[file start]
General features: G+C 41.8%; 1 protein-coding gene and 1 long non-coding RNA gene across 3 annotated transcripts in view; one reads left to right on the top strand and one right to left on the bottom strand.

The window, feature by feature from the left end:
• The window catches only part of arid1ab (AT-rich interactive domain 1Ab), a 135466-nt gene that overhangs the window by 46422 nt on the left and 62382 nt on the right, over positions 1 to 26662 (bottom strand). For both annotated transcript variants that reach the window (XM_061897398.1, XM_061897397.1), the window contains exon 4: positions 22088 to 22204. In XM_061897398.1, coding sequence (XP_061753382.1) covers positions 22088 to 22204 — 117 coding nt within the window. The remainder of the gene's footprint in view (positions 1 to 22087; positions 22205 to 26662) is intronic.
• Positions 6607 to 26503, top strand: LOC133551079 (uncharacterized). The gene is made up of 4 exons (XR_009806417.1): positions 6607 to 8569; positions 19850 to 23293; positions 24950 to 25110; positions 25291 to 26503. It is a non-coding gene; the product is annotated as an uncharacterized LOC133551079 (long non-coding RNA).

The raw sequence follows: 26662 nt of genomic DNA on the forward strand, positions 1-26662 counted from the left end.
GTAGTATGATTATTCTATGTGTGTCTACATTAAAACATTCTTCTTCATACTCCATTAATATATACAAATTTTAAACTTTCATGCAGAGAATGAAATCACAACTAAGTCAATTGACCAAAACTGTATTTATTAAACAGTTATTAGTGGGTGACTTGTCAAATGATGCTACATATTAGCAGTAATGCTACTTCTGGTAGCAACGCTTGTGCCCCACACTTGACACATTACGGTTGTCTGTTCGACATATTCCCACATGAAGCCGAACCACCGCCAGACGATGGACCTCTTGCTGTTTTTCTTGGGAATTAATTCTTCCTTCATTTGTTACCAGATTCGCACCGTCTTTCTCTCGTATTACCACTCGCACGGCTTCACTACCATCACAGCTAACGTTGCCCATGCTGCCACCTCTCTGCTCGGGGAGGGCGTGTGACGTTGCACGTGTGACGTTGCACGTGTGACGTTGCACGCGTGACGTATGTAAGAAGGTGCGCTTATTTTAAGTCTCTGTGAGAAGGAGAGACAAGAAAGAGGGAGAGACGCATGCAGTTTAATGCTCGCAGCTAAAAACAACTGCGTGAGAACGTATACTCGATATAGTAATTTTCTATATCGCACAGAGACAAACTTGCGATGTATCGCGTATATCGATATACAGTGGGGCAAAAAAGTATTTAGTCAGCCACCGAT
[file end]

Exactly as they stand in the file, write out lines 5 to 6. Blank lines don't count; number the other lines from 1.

The raw sequence follows: 26662 nt of genomic DNA on the forward strand, positions 1-26662 counted from the left end.
GTAGTATGATTATTCTATGTGTGTCTACATTAAAACATTCTTCTTCATACTCCATTAATATATACAAATTTTAAACTTTCATGCAGAGAATGAAATCACAACTAAGTCAATTGACCAAAACTGTATTTATTAAACAGTTATTAGTGGGTGACTTGTCAAATGATGCTACATATTAGCAGTAATGCTACTTCTGGTAGCAACGCTTGTGCCCCACACTTGACACATTACGGTTGTCTGTTCGACATATTCCCACATGAAGCCGAACCACCGCCAGACGATGGACCTCTTGCTGTTTTTCTTGGGAATTAATTCTTCCTTCATTTGTTACCAGATTCGCACCGTCTTTCTCTCGTATTACCACTCGCACGGCTTCACTACCATCACAGCTAACGTTGCCCATGCTGCCACCTCTCTGCTCGGGGAGGGCGTGTGACGTTGCACGTGTGACGTTGCACGTGTGACGTTGCACGCGTGACGTATGTAAGAAGGTGCGCTTATTTTAAGTCTCTGTGAGAAGGAGAGACAAGAAAGAGGGAGAGACGCATGCAGTTTAATGCTCGCAGCTAAAAACAACTGCGTGAGAACGTATACTCGATATAGTAATTTTCTATATCGCACAGAGACAAACTTGCGATGTATCGCGTATATCGATATACAGTGGGGCAAAAAAGTATTTAGTCAGCCACCGAT